Eurovision 2019 First Impressions - United Kingdom and Australia

In 2014, I was one of the many, many people who thought Molly could/would win for the UK with ‘Children of the Universe’. Every year since I have breathed a sigh of relief after hearing all of their subsequent efforts, as it definitely makes things easier from a betting perspective when your country’s song isn’t up to much.

Michael Rice predictably won the You Decide show with the power ballad ‘Bigger Than Us’. In terms of performance, he has a lot to work on between now and May. He needs to look into the cameras, smile and make any choreography look less stiff on stage. But the vocals are great, and the song is good jury bait. It reminds me of Austria from 2018 which won the jury vote, or Australia from 2017, which the juries placed fourth. It isn’t as good as either, though I think the UK can be hopeful of a decent jury score which itself would lead to a respectable result.

It is reminiscent of a typical X Factor winner’s single, not too different from Austria’s 2011 entry ‘The Secret is Love’. That finished fifth in the jury vote and twenty-fourth in the televote. I envisage a similar sort of split for Michael Rice, though I don’t think he will be as high as fifth with the juries. Lucie Jones from 2017 is another fair comparison.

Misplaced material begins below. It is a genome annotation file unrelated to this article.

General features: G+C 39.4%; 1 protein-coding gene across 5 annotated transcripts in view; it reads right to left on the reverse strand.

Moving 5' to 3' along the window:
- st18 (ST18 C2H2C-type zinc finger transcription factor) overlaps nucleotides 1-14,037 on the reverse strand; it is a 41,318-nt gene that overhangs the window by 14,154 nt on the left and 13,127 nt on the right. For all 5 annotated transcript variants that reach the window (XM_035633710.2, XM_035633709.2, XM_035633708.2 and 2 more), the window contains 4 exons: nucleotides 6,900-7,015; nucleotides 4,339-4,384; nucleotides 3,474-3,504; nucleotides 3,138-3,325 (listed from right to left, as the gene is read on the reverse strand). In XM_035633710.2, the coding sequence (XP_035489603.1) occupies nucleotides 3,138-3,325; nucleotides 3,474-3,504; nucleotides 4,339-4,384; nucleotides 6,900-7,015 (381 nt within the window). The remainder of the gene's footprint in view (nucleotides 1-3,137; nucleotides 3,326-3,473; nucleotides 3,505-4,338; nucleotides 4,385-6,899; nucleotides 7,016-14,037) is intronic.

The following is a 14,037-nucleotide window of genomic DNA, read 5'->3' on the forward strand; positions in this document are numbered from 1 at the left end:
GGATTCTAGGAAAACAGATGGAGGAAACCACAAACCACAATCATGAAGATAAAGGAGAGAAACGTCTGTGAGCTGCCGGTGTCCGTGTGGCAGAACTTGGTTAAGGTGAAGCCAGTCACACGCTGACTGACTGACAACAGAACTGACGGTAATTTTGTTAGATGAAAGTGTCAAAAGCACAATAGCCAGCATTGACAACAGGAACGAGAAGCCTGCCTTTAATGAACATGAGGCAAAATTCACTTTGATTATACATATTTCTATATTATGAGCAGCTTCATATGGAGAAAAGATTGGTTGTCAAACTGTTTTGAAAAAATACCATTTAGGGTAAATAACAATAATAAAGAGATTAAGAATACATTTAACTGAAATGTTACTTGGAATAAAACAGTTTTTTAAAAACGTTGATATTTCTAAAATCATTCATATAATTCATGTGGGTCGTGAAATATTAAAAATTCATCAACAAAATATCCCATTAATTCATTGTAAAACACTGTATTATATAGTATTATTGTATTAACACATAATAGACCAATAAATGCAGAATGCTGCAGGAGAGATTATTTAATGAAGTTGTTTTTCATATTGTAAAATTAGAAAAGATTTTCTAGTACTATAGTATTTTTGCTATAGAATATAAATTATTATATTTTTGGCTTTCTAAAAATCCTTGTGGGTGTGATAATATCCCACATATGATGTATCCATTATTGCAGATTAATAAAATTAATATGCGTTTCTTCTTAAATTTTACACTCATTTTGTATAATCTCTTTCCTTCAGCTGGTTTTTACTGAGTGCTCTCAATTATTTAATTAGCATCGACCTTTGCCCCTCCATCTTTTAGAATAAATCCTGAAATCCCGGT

The inaugural Australian national final was won by Kate Miller-Heike with the song ‘Zero Gravity’. This bonkers popera song about post-natal depression will certainly be a talking point for viewers at home. It is divisive (check out the YouTube dislikes!), which is no bad thing for a televote. She won the televote quite comfortably in the selection. Her jury win was a surprise, as I thought this package might have suffered there somewhat. Eurovision juries could be a different story, though this result shows that they may well respect it enough.

I wasn’t totally won over by the staging, as it’s yet another ‘opera woman in a big dress’. But it is sufficiently silly enough and does make the song work well as an overall package. The spooky spectre at the back of the stage brings originality and is my favourite part of the entry. It’s still very early days, but this is a memorable act and I think Australia’s perfect qualification record is probably safe this year.